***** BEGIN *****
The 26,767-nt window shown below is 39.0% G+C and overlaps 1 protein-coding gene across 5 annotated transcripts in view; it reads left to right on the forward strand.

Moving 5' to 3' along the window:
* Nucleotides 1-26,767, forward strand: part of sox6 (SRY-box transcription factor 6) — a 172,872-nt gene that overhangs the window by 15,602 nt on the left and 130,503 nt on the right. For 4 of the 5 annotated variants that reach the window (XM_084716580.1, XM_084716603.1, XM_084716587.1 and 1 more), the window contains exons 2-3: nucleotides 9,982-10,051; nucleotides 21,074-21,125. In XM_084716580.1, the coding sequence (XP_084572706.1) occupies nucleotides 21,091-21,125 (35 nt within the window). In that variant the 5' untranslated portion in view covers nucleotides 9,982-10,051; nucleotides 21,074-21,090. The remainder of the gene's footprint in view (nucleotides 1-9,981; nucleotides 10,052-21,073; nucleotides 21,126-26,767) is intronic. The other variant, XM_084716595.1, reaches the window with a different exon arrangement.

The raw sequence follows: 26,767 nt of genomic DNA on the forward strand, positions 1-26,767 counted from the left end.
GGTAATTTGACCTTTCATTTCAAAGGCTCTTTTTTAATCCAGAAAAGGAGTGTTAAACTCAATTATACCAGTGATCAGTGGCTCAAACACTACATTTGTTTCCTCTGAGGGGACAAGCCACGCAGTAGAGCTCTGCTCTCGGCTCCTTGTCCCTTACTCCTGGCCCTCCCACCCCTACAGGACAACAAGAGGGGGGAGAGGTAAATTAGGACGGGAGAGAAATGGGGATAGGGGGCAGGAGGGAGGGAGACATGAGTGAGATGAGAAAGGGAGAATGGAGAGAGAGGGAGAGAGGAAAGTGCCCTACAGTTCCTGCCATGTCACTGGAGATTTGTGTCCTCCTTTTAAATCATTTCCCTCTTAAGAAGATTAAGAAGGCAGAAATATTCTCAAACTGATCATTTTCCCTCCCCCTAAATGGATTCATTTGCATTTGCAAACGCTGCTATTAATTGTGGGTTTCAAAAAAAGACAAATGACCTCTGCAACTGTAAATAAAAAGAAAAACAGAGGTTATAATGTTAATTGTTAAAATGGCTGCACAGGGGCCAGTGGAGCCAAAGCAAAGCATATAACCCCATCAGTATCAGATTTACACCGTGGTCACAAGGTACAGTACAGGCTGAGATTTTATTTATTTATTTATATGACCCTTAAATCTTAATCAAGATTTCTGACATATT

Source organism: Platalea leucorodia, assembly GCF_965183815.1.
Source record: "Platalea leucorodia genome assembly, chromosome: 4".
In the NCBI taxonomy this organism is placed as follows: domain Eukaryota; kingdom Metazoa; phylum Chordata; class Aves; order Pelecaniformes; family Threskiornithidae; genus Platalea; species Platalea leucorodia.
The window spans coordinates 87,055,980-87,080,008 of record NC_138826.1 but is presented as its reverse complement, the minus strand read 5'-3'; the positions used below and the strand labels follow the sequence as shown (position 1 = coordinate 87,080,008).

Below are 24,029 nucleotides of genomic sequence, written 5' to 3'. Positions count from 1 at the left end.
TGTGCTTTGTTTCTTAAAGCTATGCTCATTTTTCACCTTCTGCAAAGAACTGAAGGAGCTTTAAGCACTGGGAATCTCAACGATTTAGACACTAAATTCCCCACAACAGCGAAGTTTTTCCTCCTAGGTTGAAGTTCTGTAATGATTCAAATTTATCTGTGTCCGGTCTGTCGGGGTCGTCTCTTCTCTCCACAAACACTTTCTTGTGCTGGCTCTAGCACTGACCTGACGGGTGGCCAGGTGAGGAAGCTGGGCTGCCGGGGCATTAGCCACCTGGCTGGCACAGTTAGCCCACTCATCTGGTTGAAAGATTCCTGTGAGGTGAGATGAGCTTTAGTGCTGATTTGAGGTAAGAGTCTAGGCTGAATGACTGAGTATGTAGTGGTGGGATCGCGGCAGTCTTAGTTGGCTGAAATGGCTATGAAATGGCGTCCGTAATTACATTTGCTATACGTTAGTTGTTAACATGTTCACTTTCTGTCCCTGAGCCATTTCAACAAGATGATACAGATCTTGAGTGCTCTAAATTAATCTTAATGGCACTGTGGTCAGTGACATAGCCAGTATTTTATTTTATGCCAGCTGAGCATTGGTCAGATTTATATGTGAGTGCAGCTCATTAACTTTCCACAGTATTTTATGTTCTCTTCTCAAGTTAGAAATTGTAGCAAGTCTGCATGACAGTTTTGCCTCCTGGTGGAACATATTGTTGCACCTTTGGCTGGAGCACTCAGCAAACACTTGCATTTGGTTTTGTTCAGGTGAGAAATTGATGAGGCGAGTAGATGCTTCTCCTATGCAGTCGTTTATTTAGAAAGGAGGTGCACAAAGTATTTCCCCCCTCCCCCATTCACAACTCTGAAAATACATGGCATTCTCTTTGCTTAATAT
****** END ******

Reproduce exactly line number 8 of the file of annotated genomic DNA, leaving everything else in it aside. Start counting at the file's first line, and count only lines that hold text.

In the NCBI taxonomy this organism is placed as follows: domain Eukaryota; kingdom Metazoa; phylum Chordata; class Aves; order Pelecaniformes; family Threskiornithidae; genus Platalea; species Platalea leucorodia.